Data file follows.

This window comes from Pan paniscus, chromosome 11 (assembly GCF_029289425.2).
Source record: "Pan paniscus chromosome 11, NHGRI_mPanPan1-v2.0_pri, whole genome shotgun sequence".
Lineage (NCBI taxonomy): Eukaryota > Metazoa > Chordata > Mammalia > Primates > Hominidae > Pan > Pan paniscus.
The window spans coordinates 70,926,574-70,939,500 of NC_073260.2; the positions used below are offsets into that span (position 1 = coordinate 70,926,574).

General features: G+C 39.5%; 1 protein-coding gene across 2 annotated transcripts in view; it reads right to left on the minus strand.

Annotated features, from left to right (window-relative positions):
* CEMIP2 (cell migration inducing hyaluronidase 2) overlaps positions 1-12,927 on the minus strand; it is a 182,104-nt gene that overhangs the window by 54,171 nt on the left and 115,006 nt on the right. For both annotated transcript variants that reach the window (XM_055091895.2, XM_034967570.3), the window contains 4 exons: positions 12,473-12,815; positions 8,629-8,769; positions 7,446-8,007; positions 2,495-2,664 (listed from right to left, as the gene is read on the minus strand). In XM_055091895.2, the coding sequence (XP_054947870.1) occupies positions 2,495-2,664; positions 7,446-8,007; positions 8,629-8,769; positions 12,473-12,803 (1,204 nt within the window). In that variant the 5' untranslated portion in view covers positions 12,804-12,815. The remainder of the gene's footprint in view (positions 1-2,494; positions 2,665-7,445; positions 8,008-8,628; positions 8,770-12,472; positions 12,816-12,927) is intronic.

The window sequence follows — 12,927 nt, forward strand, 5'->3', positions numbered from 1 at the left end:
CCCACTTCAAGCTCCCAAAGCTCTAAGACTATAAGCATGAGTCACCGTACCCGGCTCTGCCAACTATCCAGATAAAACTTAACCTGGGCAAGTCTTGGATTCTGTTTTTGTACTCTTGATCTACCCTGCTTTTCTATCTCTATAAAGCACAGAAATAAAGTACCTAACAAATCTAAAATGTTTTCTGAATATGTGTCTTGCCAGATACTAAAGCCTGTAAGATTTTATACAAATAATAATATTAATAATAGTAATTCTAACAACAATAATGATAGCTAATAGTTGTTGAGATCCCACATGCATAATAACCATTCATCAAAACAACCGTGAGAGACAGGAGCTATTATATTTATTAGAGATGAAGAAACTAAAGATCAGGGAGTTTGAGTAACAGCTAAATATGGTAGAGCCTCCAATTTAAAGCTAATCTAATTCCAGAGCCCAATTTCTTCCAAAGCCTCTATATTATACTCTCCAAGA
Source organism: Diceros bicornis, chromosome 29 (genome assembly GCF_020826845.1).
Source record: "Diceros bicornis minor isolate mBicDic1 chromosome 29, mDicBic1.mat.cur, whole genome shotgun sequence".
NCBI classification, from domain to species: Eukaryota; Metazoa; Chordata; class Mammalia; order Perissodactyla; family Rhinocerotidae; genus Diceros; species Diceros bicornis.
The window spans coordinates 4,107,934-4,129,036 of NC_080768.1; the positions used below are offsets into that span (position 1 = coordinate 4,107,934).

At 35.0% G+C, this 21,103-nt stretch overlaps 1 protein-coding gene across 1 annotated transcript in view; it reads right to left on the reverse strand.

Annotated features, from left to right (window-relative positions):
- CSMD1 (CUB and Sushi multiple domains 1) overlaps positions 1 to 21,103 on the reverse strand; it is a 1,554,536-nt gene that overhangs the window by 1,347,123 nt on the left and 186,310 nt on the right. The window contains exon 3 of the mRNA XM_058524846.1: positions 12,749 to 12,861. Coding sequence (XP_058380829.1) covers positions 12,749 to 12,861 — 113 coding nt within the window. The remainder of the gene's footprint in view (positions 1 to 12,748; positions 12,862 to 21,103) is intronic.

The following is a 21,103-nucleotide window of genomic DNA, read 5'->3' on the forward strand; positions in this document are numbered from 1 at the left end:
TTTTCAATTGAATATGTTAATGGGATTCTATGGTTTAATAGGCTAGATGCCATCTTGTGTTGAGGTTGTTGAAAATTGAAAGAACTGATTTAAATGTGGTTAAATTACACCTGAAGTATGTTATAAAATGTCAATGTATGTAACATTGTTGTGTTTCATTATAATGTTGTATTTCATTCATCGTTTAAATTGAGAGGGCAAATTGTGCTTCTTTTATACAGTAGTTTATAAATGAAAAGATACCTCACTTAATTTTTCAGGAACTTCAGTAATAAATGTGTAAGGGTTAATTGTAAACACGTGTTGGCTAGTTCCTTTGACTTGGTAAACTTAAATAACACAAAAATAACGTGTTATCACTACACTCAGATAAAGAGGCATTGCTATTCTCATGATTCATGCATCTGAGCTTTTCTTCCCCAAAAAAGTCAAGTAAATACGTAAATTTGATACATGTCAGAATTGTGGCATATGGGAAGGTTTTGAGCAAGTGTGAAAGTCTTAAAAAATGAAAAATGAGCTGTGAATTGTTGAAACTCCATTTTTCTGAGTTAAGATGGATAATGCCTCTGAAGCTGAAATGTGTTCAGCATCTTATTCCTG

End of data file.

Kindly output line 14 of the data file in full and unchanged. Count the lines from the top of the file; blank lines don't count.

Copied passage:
At 35.0% G+C, this 21,103-nt stretch overlaps 1 protein-coding gene across 1 annotated transcript in view; it reads right to left on the reverse strand.